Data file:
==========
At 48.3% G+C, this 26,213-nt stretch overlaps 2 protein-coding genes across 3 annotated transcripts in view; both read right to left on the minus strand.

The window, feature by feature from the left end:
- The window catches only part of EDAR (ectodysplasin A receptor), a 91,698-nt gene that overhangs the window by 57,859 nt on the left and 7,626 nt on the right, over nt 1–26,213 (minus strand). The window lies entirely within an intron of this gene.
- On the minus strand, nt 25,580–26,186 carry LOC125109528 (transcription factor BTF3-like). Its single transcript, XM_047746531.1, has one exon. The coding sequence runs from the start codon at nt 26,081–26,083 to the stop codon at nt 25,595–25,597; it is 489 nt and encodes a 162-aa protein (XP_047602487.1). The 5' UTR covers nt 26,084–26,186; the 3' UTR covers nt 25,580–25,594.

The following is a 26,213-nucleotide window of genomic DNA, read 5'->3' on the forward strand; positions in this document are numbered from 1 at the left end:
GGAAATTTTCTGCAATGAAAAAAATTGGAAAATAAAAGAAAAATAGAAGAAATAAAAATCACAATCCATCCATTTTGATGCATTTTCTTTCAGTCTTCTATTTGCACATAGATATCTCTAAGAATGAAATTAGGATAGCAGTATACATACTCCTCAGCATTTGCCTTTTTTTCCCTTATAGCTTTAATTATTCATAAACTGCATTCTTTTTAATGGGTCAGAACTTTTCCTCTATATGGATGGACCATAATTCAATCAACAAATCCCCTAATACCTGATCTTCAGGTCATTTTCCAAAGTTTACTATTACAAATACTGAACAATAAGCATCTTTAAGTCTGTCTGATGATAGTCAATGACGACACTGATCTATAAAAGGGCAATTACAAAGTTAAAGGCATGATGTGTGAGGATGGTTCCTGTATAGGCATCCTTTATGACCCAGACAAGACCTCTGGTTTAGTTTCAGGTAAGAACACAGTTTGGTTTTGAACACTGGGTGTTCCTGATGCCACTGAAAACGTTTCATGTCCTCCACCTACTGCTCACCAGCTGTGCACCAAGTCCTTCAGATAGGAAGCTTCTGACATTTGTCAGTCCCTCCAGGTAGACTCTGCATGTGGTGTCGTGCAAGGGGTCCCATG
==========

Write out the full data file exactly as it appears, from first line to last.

At 48.3% G+C, this 26,213-nt stretch overlaps 2 protein-coding genes across 3 annotated transcripts in view; both read right to left on the minus strand.

The window, feature by feature from the left end:
- The window catches only part of EDAR (ectodysplasin A receptor), a 91,698-nt gene that overhangs the window by 57,859 nt on the left and 7,626 nt on the right, over nt 1–26,213 (minus strand). The window lies entirely within an intron of this gene.
- On the minus strand, nt 25,580–26,186 carry LOC125109528 (transcription factor BTF3-like). Its single transcript, XM_047746531.1, has one exon. The coding sequence runs from the start codon at nt 26,081–26,083 to the stop codon at nt 25,595–25,597; it is 489 nt and encodes a 162-aa protein (XP_047602487.1). The 5' UTR covers nt 26,084–26,186; the 3' UTR covers nt 25,580–25,594.

The following is a 26,213-nucleotide window of genomic DNA, read 5'->3' on the forward strand; positions in this document are numbered from 1 at the left end:
GGAAATTTTCTGCAATGAAAAAAATTGGAAAATAAAAGAAAAATAGAAGAAATAAAAATCACAATCCATCCATTTTGATGCATTTTCTTTCAGTCTTCTATTTGCACATAGATATCTCTAAGAATGAAATTAGGATAGCAGTATACATACTCCTCAGCATTTGCCTTTTTTTCCCTTATAGCTTTAATTATTCATAAACTGCATTCTTTTTAATGGGTCAGAACTTTTCCTCTATATGGATGGACCATAATTCAATCAACAAATCCCCTAATACCTGATCTTCAGGTCATTTTCCAAAGTTTACTATTACAAATACTGAACAATAAGCATCTTTAAGTCTGTCTGATGATAGTCAATGACGACACTGATCTATAAAAGGGCAATTACAAAGTTAAAGGCATGATGTGTGAGGATGGTTCCTGTATAGGCATCCTTTATGACCCAGACAAGACCTCTGGTTTAGTTTCAGGTAAGAACACAGTTTGGTTTTGAACACTGGGTGTTCCTGATGCCACTGAAAACGTTTCATGTCCTCCACCTACTGCTCACCAGCTGTGCACCAAGTCCTTCAGATAGGAAGCTTCTGACATTTGTCAGTCCCTCCAGGTAGACTCTGCATGTGGTGTCGTGCAAGGGGTCCCATG